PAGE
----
Scientists have created the world’s smallest miniature gripper to be activated by light.

According tomedia, some of the most useful tools can help you catch something. But what if this thing is very, very small? At this point, a new light-driven miniature gripper could come in handy — it is said to be the smallest gripper in the world. The experimental device was developed in collaboration with scientists from the University of Warsaw and THE University of Technology in Krakow.

Scientists have created the world's smallest miniature gripper to be activated by light.

To create the tool, the researchers first connected two fibers together, like a barrel of a two-barrel shotgun. Each fiber is 125 microns in diameter, about the diameter of a human hair. In addition, their tips are deposited with a liquid crystal elastomer (LCE) material. When ultraviolet light then passes through the fibers from their non-LCE end, it aggregates the elastomers, permanently forming two elongated cone-like structures.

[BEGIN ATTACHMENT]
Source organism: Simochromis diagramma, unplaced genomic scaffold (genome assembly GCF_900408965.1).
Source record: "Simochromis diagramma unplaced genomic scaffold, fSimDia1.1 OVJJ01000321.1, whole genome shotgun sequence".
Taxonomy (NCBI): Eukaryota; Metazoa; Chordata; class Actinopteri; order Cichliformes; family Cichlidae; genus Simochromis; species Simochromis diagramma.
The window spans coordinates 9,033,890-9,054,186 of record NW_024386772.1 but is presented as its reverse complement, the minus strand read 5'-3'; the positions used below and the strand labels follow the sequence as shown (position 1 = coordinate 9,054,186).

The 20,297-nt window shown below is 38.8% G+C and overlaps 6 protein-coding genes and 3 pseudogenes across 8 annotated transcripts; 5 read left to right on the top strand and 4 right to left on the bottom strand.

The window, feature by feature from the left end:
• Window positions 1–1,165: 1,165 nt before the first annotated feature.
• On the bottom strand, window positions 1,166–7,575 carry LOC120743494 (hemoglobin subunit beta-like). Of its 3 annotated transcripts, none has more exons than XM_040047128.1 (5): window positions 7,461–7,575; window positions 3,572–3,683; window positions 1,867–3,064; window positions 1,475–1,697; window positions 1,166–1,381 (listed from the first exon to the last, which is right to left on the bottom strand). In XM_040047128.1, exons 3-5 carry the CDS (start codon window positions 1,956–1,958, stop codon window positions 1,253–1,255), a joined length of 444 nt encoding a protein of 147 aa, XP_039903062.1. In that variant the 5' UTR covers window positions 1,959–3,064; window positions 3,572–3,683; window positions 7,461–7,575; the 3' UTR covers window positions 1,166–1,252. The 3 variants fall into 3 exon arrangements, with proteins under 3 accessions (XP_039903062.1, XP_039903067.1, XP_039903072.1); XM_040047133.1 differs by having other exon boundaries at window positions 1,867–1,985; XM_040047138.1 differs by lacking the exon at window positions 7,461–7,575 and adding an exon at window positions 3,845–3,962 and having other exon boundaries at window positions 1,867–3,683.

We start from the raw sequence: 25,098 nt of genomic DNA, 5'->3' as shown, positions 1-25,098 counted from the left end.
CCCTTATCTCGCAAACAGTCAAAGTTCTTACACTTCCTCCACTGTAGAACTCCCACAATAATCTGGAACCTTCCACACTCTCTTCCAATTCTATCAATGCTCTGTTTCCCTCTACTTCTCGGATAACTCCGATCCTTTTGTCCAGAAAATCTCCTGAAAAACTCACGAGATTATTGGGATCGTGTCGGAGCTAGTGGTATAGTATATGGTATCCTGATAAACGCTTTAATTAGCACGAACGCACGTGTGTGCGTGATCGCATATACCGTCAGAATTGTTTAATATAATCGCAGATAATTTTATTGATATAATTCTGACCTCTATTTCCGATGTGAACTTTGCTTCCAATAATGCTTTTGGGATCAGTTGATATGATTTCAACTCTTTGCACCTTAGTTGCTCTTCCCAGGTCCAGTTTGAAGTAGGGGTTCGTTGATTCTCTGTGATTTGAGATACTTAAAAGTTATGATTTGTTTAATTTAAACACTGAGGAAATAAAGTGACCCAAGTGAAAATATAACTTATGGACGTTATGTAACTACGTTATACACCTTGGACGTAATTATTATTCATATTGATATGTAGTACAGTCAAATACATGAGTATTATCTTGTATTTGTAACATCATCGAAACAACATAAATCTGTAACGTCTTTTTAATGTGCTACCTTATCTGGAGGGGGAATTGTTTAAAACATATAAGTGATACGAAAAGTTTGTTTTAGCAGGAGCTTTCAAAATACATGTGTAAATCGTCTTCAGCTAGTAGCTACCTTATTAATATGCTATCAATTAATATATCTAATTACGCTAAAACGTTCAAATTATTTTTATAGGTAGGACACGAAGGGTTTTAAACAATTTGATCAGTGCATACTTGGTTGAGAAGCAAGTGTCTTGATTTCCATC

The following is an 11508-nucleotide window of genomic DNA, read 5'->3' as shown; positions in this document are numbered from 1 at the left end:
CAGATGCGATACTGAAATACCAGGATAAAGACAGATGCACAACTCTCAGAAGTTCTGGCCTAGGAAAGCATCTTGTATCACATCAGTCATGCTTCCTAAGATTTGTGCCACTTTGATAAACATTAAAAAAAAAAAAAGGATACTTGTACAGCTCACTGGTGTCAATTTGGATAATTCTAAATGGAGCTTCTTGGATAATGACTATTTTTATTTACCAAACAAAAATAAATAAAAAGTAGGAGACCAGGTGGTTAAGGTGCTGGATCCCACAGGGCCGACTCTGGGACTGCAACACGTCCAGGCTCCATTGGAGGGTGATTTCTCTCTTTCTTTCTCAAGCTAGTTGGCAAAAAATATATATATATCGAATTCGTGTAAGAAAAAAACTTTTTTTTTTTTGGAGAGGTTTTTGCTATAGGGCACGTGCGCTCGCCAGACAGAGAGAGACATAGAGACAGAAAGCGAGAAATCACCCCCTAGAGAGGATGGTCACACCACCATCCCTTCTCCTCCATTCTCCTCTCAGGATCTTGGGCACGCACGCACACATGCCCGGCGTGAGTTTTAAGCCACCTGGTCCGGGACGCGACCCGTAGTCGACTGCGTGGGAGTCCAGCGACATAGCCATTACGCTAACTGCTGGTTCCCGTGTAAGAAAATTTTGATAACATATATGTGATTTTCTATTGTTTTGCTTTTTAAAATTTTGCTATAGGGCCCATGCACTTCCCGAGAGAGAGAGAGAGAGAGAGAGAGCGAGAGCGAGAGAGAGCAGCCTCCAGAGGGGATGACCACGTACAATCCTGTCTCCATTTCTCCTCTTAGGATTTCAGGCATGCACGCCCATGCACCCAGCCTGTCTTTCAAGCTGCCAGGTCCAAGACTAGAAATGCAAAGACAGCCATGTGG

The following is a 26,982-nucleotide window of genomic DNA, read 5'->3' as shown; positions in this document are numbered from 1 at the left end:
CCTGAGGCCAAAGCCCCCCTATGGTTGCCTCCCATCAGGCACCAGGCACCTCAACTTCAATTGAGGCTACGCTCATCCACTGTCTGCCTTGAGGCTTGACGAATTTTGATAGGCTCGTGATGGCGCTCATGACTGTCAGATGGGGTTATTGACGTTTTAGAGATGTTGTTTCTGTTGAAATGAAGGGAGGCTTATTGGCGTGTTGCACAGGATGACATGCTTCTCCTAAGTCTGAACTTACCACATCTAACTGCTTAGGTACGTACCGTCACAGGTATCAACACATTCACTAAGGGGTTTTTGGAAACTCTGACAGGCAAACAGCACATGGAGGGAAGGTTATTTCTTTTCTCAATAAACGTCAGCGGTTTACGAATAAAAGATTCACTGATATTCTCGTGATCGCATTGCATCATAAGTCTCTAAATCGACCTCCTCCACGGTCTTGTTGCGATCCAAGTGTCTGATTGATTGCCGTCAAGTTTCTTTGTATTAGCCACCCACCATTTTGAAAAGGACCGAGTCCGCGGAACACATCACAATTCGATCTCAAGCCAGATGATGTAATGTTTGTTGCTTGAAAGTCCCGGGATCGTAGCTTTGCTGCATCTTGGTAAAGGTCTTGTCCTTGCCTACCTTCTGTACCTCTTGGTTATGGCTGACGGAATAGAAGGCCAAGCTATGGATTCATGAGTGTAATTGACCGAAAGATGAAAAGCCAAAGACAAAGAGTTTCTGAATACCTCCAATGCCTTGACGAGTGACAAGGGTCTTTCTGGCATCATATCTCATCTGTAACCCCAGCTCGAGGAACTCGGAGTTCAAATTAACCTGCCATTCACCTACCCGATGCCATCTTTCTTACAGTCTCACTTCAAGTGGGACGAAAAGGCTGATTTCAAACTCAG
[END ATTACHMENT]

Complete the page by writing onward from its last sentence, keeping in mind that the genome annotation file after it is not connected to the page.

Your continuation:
Now, as visible green light passes through these fibers, the LCE cone absorbs its energy. This causes them to bend each other and grab anything between them. As long as there is green light, they remain closed, but once the green light is turned off, they turn on again.

“This is actually an advantage because some other materials require two colors: one is closed and the other is open,” says Dr Piotr Wasylczyk of the University of Warsaw. “We only have one, and it works on a switch.”

The study was described in a recent paper published in the journal Advanced Materials.